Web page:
Last week, Bleacher Report’s Tyler Dunne published a fairly scathing report about the demise of the Aaron Rodgers-Mike McCarthy relationship that ended with McCarthy’s firing this past NFL season. The article, which included interviews with various former Green Bay Packers players, some of whom went on the record and some who did not, lays bare a relationship fraught with tensions, blame, big egos, and problems that kept mounting with every loss. Not to mention details like McCarthy’s alleged penchant for getting massages in his office instead of joining his players for game prep. The piece was equal parts damaging to both the quarterback and the coach, whose problems with one another have been an open secret for some time.

Whatever you think of the claims in the article, it reads like something that’s been buttoned up pretty well. There are lots of sources and plenty of evidence to back up many of the claims, or at least strongly imply their accuracy.

For his part, McCarthy tried to move past most of the accusations and comments in the story, though he did make sure to deny the massage claims, kinda. “To say that I skipped a team meeting for a massage is utterly absurd,” was his response, which isn’t exactly an outright “no.”

As for Rodgers, he remains relatively quiet over the weekend. Turns out, he was waiting until his appearance Monday with Jason Wilde and Mark Tauscher of ESPN Milwaukee to unload.

“This was a smear attack by a writer looking to advanced his career talking with mostly irrelevant, bitter players who all have an agenda whether they’re advancing their own careers or just trying to stir old stuff up,” said Rodgers.

To be fair, there was a time when anything that was written by Bleacher Report likely would have been dismissed on principle. The site’s origins as a sports content farm were legendary. But the site has since grown up and worked to shed their reputation for hot takes, hiring talented reporters and expanding their reach. And for his part, Dunne has a significant background in NFL beat reporting; he previously worked the Packers beat for the Milwaukee Journal-Sentinel for four years and spent a year as the Buffalo Bills beat reporter for The Buffalo News.

The Green Bay quarterback also went on to try to dispel two key excerpts from the article (transcript by Pro Football Talk).

“The two main things I think I really want to talk about and just clear up, which are really central themes to the article, the first is the [Packers CEO] Mark Murphy conversation because part of the article seems to want to say the Packers are worried about me as the leader of the football team moving forward,” Rodgers said. “And before I get into what actually happened in the conversation with Mark, I want to say two things: One, if they knew that, why would they offer me a contract last year? And two, which goes into my second central thesis point that I’m going to take down, is if I really disliked Mike [McCarthy] so much, why would I re-sign knowing that if I play and we do what we do around here — we made the playoffs eight straight years and then I got hurt and we missed the playoffs — it’s going to be me and Mike my entire career. So if I really disliked him that much, do you think I’d re-sign. Is the money that important to me? I’ll tell you it’s not. Quality of life is important.”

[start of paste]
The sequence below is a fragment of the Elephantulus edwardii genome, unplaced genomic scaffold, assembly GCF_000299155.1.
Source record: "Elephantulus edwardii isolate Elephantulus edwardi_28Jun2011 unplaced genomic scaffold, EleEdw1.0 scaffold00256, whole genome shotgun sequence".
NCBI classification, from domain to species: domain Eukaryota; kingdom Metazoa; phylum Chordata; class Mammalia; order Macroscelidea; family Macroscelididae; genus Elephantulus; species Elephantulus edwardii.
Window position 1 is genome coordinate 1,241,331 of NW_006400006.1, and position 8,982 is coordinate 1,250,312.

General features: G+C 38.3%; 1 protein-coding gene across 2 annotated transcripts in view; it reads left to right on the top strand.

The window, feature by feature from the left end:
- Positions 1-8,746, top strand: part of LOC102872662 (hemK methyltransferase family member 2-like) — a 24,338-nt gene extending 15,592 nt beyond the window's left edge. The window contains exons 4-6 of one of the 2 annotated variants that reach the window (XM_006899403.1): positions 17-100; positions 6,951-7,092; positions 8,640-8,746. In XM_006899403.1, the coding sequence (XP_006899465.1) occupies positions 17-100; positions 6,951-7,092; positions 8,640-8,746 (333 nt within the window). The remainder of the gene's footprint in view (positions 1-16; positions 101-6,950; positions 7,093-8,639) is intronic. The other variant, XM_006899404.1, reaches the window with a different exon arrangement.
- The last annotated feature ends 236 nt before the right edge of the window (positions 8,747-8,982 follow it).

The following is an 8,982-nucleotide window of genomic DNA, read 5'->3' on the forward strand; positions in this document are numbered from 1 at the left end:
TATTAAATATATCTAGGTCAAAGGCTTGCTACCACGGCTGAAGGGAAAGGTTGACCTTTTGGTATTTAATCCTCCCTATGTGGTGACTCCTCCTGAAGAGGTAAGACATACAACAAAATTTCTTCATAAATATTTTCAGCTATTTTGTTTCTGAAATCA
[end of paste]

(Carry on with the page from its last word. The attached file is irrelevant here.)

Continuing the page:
While he denied the depth of the claims made in the article, Rodgers did admit that his relationship with McCarthy was strained.

There are two ways to look at Rodgers’ reaction to the article, of course. The article gives you the notion that Rodgers is a thin-skinned and sensitive superstar who seems entitled at the expense of others. And his reaction, to smear the writer as a liar and call his former teammates “irrelevant” certainly feeds into that. Or, you can come away from it thinking that Rodgers sees the situation as more nuanced than those on the outside and felt compelled to defend his honor and let people know he respects McCarthy even if they didn’t always agree.

Both could be true. One could be truer than the other. Or only one of them could be true. It’s certainly possibly reality exists somewhere in the middle, or maybe we all just like to see ourselves as being a bit more altruistic as others do. It just seems far-fetched that Dunne would go out of his way to purposefully write a “smear campaign” for a major outlet knowing the blowback that would come his way.

[ESPN, Wilde & Tauche, PFT]

About Sean Keeley

Along with writing for Awful Announcing and The Comeback, Sean is the Editorial Strategy Director for Comeback Media. Previously, he created the Syracuse blog Troy Nunes Is An Absolute Magician and wrote 'How To Grow An Orange: The Right Way to Brainwash Your Child Into Rooting for Syracuse.' He has also written non-Syracuse-related things for SB Nation, Curbed, and other outlets. He currently lives in Seattle where he is complaining about bagels. Send tips/comments/complaints to